SELF-HELP IN CIVIL MATTERS AND STATE JUSTICE* di Luciana D’Acunto Università di Napoli “Federico II”…
By Maria Cristina Gaeta – Ph.D. candidate in People, Business and Market Law at University of Naples Federico II, member of the Research Centre of European Private Law (ReCEPL) and the Interdepartmental Research Centre New Science, UTOPIA Lab, at Suor Orsola Benincasa University of Naples.
Autonomous vehicles are already on the market. As well as driving us, they will store and process large amounts of personal information. Users will be unaware of this, and the risks it generates. This information is personal data, and so is regulated by Reg. 679/2016/EU, commonly known as General Data Protection Regulation (GDPR). But is this European legislation sufficient to offer the necessary protection to users of self-driving cars? In particular, an important question is whether consent to the processing of personal data is really functional to achieve the objectives set out in the GDPR or whether further protection is required.
Summary: 1. An introduction on Internet of things and self-driving cars – 2. Data protection to self-driving cars – 2.1. The exchange of personal data between connected vehicles – 2.2 The possible integration between profiling and pseudonymisation processes – 3. The need for a framework of rules for the protection of personal data exchanged by connected vehicles – 4. Consent and self-driving cars – 4.1. The (ir)relevance of consent to the processing of personal data – 4.2. Data protection by design as a special tool for strengthening ex ante protection
1. An introduction on Internet of things and self-driving cars
Nowadays the pervasiveness of the Internet is undeniable. It affects the private and working life of every human being, who is constantly monitored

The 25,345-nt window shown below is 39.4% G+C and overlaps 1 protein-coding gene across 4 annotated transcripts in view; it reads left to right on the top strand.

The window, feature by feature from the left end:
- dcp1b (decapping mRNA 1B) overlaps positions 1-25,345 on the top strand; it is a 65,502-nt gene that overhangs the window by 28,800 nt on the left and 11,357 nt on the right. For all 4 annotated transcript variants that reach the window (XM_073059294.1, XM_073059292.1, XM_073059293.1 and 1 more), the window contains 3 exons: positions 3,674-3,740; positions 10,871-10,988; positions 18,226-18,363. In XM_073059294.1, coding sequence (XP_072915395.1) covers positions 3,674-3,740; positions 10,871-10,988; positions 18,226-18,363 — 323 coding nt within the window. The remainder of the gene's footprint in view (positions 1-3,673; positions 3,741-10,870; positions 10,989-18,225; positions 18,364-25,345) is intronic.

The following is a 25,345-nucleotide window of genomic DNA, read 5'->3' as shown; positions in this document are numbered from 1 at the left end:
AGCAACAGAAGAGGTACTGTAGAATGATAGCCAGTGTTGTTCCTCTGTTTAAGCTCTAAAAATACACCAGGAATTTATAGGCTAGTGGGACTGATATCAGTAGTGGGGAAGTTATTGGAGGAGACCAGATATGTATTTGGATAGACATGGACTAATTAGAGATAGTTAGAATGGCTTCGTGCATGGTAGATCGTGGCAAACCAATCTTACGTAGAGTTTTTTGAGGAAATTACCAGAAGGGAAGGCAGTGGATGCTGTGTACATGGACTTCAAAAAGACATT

through the growing number of identification and tracking technologies. At the same time, though, people cannot do without these technologies because they improve the services offered, which are extremely useful (perhaps essential) for most of the daily activities.
Internet development has been greatly enhanced by the extension of this network to the world of objects, a phenomenon known as the Internet of Things (IoT). In particular, it is an evolution of the Internet network, thanks to which the objects interact with each other, through sensors and without human intervention, exchanging data and accessing information stored in databases1.
This information architecture has been defined as a network which connects physical or virtual objects that become recognizable and acquire intelligence through the ability to communicate data about oneself and on the environment around them2.2 For this reason, such objects are defined as intelligent objects.
They are tagged with a Radio Frequency Identification tag with a single ID called Electronic Product Code (EPC)3. Currently included in this category are incredibly disparate kinds of objects – traffic lights, cars, thermostats, refrigerators, alarm clocks, watches, surveillance cameras and many others.
There are so many smart things that the concept has moved from “Internet of Things” to “Internet of everything”. In addition, connectivity is growing steadily and it is expected that by 2020, more than twenty million objects will be connected to each other4.
In this area, one of the most advanced business is undoubtedly the car industry. Indeed, by the end of the first twenty years of our century, there will be about 250 million vehicles connected online5 and the automotive market will grow exponentially, up to quadruple6. Moreover, around 2025, there will be such a level of automation that the driver will not have to constantly monitor the vehicle, even if he has to be able to resume control at all times.
To communicate with each other, the new vehicles must be connected online, and as a result of this connection the automotive industry too is included in the Internet of Things network. Autonomous vehicles are often defined as connected vehicles to emphasize their ability to connect to the network .